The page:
What does this biochemist do?
What is a biochemist? She is interested in understanding the chemical processes and transformations that occur within a living organism. Specifically, I am an RNA-protein biochemist. Using biochemical and molecular biology approaches and yeast as our model organism, my lab aims to understand the molecular-level details of how ribosomes, the machinery responsible for protein synthesis in all cells, are assembled. Since protein synthesis limits cancer cell growth, elucidating the mechanisms of players involved in ribosome assembly could provide insight into possible therapeutic avenues. My undergraduate researchers and I specifically focus on characterizing DEAD-box proteins, a family of RNA-dependent ATPases. Since these enzymes are highly conserved in both sequence and structure yet are each essential for proper ribosome formation, we are particularly interested in elucidating how they achieve their substrate specificity.
How do we do it?
Techniques that are regularly used in our lab include: PCR; DNA cloning; DNA and protein gel electrophoresis; western blotting; protein overexpression and purification; RNA unwinding and binding assays; ATPase assays; yeast serial dilutions
Other research interests
Additional research in my lab involves investigating the physiological stress response in both dogs and their humans that live on Eckerd’s campus. As more and more college campuses are becoming pet friendly to help ease the transition of students into college life, we must also consider the implications this has on the well-being of the dogs themselves. In collaboration with the Comparative Psychology Lab at Eckerd College, we are monitoring the physiological stress response in our on-campus dogs. Like other projects in my lab, this research involves undergraduate students from experimental design to test for salivary cortisol levels to manuscript preparation.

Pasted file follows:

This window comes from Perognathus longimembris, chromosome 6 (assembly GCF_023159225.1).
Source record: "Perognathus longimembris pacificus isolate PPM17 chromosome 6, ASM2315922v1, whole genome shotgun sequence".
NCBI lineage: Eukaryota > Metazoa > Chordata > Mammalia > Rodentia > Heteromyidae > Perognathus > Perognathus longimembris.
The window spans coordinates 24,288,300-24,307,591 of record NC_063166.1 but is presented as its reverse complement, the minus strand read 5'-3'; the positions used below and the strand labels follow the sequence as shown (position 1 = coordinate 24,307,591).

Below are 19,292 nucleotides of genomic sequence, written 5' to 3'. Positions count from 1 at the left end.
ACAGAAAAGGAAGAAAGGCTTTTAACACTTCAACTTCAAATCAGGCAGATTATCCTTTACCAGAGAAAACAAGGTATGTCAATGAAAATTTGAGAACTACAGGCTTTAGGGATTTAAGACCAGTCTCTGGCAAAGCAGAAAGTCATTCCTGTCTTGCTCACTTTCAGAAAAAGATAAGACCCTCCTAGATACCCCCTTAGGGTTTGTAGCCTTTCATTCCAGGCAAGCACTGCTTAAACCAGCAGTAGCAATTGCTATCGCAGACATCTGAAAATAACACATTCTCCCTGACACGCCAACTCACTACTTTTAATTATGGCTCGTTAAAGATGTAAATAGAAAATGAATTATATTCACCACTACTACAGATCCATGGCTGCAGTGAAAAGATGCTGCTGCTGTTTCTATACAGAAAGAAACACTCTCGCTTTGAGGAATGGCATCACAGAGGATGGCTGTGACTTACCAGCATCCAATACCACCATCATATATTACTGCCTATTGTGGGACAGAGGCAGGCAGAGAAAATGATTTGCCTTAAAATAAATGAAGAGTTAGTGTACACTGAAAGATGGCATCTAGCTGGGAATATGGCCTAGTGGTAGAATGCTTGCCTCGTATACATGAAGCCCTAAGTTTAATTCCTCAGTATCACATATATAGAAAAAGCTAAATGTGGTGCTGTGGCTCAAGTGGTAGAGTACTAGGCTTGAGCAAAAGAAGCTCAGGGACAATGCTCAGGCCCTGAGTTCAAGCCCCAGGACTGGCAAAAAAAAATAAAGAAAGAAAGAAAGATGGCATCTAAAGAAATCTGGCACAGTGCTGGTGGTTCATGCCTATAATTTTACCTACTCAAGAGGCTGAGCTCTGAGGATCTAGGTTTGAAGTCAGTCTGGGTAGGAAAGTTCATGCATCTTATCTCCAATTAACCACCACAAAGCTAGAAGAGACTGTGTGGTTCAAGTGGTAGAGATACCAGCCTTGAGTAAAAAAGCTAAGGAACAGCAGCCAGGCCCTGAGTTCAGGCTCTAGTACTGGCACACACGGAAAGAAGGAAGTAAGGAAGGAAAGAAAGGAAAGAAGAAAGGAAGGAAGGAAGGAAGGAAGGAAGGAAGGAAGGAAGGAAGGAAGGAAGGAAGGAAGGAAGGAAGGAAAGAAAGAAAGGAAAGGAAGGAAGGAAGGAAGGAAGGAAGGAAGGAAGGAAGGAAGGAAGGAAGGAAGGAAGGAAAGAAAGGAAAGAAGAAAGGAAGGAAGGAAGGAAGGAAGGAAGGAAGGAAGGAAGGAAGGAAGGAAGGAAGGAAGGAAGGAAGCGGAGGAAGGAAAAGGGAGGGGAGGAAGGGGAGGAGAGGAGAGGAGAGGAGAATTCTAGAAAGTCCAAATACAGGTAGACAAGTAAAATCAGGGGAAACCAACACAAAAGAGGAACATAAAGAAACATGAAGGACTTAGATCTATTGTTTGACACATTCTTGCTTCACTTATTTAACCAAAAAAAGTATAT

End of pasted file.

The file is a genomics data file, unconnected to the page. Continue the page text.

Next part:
As a biochemist at a small teaching college, I am also interested in high-impact teaching practices that can best enhance the educational experiences of my undergraduates. To that effect, I have been focusing on incorporating course-embedded undergraduate research experiences (CUREs) into both my introductory level chemistry and advanced level biochemistry courses so that all of my students are exposed to genuine research experiences. Not only is this approach beneficial to the student, but it has been invaluable for progressing research in my lab as well.